The people who know the most, realize the most how little they know.
As my regular readers (yay you!) know, I spend my weekdays at the Entrepreneur Center helping entrepreneurs turn their dreams into world-shaking realities. One way do this is by connecting entrepreneurs to our network of more than 200 trained mentors who have already done the incredible and want to help others do it too. Yes, it’s a pretty awesome place.
Today I had the privilege of sitting in on a meeting between Rob Humphreys and one of our most dedicated young entrepreneurs, whom I shall refer to as “young professional” since I don’t know if he wants his name all over the Internet.
This “young professional” is one of the people who makes things happen. He works hard, runs fast, and just gets things done. He says what he needs to. He listens when people give him advice. He is extremely popular in the program.
And he had an hour long meeting with Rob and asked all the questions he had already prepared before the meeting about his business. It seemed like the perfect meeting, until it was over, and Rob left him with one piece of advice that is important for all of us to remember:
In that entire meeting, the “young professional” didn’t ask a single question about Rob. He had prepared so hard to make the most of the meeting for his business, he forgot to ask the person he was meeting with to talk about himself. As a result, this “young professional” didn’t learn that Rob currently ran a company that could help with two things the “young professional” could need, that Rob had actual experience in his industry, or that Rob worked with people that could potentially be great partners. The “young professional” was so set on getting the answers to the questions he wanted, he hadn’t created the opportunity to get the answers he really needed.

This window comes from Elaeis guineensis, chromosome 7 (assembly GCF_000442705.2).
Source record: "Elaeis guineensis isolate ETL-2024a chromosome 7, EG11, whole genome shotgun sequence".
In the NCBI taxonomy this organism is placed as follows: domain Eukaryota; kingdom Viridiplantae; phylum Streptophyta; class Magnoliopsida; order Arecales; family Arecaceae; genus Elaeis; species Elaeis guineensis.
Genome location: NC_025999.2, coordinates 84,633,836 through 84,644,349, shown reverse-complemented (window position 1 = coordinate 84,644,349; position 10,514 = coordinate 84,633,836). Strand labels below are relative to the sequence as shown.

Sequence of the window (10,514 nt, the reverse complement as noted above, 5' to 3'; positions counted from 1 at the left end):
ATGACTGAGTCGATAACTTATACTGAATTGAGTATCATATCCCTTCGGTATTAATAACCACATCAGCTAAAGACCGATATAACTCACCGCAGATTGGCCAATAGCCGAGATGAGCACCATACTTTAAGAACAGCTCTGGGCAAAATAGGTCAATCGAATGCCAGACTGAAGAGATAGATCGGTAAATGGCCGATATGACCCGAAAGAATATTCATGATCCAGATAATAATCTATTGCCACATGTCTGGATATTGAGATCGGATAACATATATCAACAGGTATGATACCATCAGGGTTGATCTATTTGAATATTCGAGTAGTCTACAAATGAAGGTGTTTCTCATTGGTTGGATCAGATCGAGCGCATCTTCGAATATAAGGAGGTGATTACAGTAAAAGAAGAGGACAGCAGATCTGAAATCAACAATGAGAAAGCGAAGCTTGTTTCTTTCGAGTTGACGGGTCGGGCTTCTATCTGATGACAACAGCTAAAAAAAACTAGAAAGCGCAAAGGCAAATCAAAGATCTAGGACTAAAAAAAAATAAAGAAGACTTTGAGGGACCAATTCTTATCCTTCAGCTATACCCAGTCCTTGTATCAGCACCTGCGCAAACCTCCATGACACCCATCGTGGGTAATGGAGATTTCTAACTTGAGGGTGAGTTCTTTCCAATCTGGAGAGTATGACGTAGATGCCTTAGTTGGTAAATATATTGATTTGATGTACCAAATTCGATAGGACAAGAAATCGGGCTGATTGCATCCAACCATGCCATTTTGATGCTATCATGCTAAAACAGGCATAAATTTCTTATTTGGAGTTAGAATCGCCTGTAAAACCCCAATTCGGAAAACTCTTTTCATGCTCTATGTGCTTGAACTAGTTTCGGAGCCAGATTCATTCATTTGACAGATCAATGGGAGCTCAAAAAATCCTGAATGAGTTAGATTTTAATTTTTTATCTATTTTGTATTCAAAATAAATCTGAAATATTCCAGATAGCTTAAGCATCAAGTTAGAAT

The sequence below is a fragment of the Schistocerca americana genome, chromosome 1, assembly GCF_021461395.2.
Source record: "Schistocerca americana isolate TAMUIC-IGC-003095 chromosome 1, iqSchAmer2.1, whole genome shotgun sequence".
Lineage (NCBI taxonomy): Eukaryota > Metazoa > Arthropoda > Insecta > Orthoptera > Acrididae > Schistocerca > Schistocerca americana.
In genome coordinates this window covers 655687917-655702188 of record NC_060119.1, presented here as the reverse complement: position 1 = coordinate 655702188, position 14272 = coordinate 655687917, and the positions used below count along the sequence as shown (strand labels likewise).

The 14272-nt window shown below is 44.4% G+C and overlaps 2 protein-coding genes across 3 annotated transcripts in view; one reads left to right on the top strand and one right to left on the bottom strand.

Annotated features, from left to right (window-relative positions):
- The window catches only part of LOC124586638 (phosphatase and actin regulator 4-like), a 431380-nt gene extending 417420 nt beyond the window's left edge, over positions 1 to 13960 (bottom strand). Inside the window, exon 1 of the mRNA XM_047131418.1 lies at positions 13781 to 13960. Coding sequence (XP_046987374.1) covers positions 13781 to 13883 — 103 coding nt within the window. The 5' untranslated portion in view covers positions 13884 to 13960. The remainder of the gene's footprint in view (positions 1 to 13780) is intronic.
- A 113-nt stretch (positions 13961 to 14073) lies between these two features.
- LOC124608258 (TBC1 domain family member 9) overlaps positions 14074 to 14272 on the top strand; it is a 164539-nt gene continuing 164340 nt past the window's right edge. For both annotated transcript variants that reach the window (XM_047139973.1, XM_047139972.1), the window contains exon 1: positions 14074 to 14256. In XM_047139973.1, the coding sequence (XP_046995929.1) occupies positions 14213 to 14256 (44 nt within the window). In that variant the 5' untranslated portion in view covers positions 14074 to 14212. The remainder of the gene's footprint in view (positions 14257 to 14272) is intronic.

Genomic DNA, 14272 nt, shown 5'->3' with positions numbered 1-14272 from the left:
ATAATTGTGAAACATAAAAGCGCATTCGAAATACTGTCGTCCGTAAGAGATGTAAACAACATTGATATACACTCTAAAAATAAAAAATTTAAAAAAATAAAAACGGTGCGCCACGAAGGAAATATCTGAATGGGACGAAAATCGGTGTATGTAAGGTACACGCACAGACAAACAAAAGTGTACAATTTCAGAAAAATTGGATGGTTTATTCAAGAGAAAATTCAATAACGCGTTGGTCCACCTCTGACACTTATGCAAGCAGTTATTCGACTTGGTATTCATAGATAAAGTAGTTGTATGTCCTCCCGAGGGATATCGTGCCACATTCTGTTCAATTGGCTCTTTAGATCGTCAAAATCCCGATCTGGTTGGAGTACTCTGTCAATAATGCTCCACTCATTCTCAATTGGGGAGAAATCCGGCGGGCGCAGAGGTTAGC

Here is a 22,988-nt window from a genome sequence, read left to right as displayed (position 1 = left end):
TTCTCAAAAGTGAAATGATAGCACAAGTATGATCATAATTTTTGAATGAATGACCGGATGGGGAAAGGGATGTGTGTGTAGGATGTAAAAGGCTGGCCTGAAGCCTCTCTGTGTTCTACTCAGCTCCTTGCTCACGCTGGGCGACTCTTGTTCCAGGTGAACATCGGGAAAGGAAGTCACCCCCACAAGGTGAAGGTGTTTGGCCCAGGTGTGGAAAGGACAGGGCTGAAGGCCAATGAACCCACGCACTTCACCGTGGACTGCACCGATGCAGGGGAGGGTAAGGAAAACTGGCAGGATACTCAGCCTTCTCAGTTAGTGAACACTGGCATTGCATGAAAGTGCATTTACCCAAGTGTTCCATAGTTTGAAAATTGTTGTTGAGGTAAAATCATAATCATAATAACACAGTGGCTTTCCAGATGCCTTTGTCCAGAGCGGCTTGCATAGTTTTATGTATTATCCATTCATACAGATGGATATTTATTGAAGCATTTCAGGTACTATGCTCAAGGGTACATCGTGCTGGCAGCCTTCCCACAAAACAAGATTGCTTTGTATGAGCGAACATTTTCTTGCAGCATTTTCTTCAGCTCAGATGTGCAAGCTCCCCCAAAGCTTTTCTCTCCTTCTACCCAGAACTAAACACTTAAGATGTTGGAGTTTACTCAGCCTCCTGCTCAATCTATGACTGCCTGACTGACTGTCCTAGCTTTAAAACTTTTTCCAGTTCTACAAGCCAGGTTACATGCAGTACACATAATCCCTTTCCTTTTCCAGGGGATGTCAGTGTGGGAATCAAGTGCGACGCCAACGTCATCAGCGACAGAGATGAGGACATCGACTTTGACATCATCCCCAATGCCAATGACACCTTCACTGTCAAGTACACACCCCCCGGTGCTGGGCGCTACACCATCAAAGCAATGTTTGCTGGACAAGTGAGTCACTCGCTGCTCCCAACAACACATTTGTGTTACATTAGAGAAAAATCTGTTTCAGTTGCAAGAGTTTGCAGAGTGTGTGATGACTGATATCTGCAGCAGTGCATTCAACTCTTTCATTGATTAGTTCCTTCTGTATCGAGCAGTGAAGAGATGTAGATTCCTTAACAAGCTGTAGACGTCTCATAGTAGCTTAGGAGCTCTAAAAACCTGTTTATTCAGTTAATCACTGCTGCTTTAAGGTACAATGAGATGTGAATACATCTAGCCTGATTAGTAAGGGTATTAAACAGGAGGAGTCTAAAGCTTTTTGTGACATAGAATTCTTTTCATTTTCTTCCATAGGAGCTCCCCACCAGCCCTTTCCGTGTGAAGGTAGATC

Fortunately, Rob’s the sort of person that goes out of his way to help other people. But most people aren’t like Rob, and most the time, most people, miss out on opportunities because they aren’t curious about the world outside of the way they already see it.
Be curious and you might find greatness.
– John Murdock, The Young Professional